IS IT TIME FOR A MIDSEASON BREAK?
(Clearly this week's column was written by Yaro, as Josiah travels the globe in pursuit of adventure and Pan Am title).
At this point in your racing season you have probably done nearly half of your season’s races. Hopefully, you are right on track to reach your goals and crush your “A” race in a month or two. Maybe you are not exactly where you want to be and have struggled in some early races. Regardless, it might be time to consider a midseason break.
The physical and mental strain of consistent training can take its toll on you and your support group. Time to reward them before the big push to your championship race. Too many times athletes feel the pressure to keep up the intensity to outdo their competition. They fear they will lose valuable ground, but this simply is not the case. The midseason break is just as important for mental recovery as it is for physical. Your support team could use it too!
So when do you take your break and how long should it be? We recommend taking a solid week, but no longer than two. Plan it out the same time you plan out your race schedule. Your schedule probably includes a peak race around the midseason mark. Plan your break right after this race.
Breaking your season into two sections like this makes it easier to push through and concentrate on reaching your season goals. The rest week also allows you to reevaluate the first half of the season and revise your plan for the second half based on your performances thus far. Plan a meeting with your coach or support team for the end of the break and make sure you are all on the same page as you prepare for the last few months of your season.
A rest week does not mean that you don’t do anything. It means you don’t do anything structured. This is a great time for social workouts. Triathletes and endurance athletes in general often end up on an island doing many of their workouts on their own. Your planned rest week is a great time to throw out structure, zone goals, and just enjoy the activities you do. Find your friends that would love to workout with you, but can’t quite hang and make an effort to ride, run or swim at their pace. It’s amazing how well you will feel both physically and mentally after a week with no structure and a little more social contact.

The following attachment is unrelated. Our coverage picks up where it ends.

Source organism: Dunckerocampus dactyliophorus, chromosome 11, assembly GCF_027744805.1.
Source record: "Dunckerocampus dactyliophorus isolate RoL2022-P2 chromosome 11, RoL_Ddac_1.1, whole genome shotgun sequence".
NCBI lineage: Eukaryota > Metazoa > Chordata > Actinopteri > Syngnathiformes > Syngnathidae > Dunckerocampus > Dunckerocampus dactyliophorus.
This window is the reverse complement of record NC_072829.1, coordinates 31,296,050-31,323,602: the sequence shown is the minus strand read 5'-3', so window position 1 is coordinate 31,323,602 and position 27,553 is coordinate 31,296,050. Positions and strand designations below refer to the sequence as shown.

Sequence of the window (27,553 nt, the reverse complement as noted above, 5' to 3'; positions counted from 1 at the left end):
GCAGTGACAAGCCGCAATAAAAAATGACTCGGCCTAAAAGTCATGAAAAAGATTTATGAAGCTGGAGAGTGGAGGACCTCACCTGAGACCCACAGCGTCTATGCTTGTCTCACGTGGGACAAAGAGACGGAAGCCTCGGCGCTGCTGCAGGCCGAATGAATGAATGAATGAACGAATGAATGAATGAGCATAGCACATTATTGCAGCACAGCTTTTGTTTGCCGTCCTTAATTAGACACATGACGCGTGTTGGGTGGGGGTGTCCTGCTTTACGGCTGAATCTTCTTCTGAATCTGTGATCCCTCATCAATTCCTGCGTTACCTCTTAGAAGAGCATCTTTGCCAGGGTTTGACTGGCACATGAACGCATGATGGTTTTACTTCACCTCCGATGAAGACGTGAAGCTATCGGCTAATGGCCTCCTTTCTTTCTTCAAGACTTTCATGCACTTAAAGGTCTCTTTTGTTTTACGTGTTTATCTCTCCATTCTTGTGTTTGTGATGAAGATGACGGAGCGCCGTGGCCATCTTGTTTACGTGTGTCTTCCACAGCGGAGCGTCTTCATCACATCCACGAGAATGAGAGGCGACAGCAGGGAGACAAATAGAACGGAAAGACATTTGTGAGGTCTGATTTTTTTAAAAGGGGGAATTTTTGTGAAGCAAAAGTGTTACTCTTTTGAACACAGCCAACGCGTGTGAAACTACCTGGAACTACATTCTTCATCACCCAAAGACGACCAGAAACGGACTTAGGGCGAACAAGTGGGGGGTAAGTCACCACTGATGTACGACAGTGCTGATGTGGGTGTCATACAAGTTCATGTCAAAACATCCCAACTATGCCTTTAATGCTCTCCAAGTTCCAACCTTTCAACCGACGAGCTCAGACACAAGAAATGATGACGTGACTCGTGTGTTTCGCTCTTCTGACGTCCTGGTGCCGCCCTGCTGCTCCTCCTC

You want to relax and stay active. Some extra yoga, stand up paddle boarding and kayaking are great because they are low impact and mimic many of the movements you use in triathlon. In general, try not to do any one discipline more than twice and limit each to an hour or less. There are definitely some exceptions. A low intensity cruiser ride with your kids or significant other that lasts over 60 minutes is fine. Something like a hike with friends that is well over an hour can be fine too.
The rest week however is not time to try more intense activities that could cause injury and sabotage the rest of your season. It is not the best time to pick up crossfit or decide to jump in the local three on three basketball tournament. Your jump shot can wait! These are great activities, but not during your midseason break, and definitely not at this point in your season with your main goals still in front of you.
It’s not too late. Take a look at your schedule, talk to your coach and support team. Is it time for a midseason break?
Josiah Middaugh is the reigning XTERRA World Champion, and he dances for good causes! He has a master’s degree in kinesiology and has been a certified personal trainer for 15 years (NSCA-CSCS). His brother Yaro also has a master’s degree and has been an active USAT certified coach for a decade. Read past training articles at http://www.xterraplanet.com/training/middaugh-coaching-corner and learn more about their coaching programs at www.middaughcoaching.com.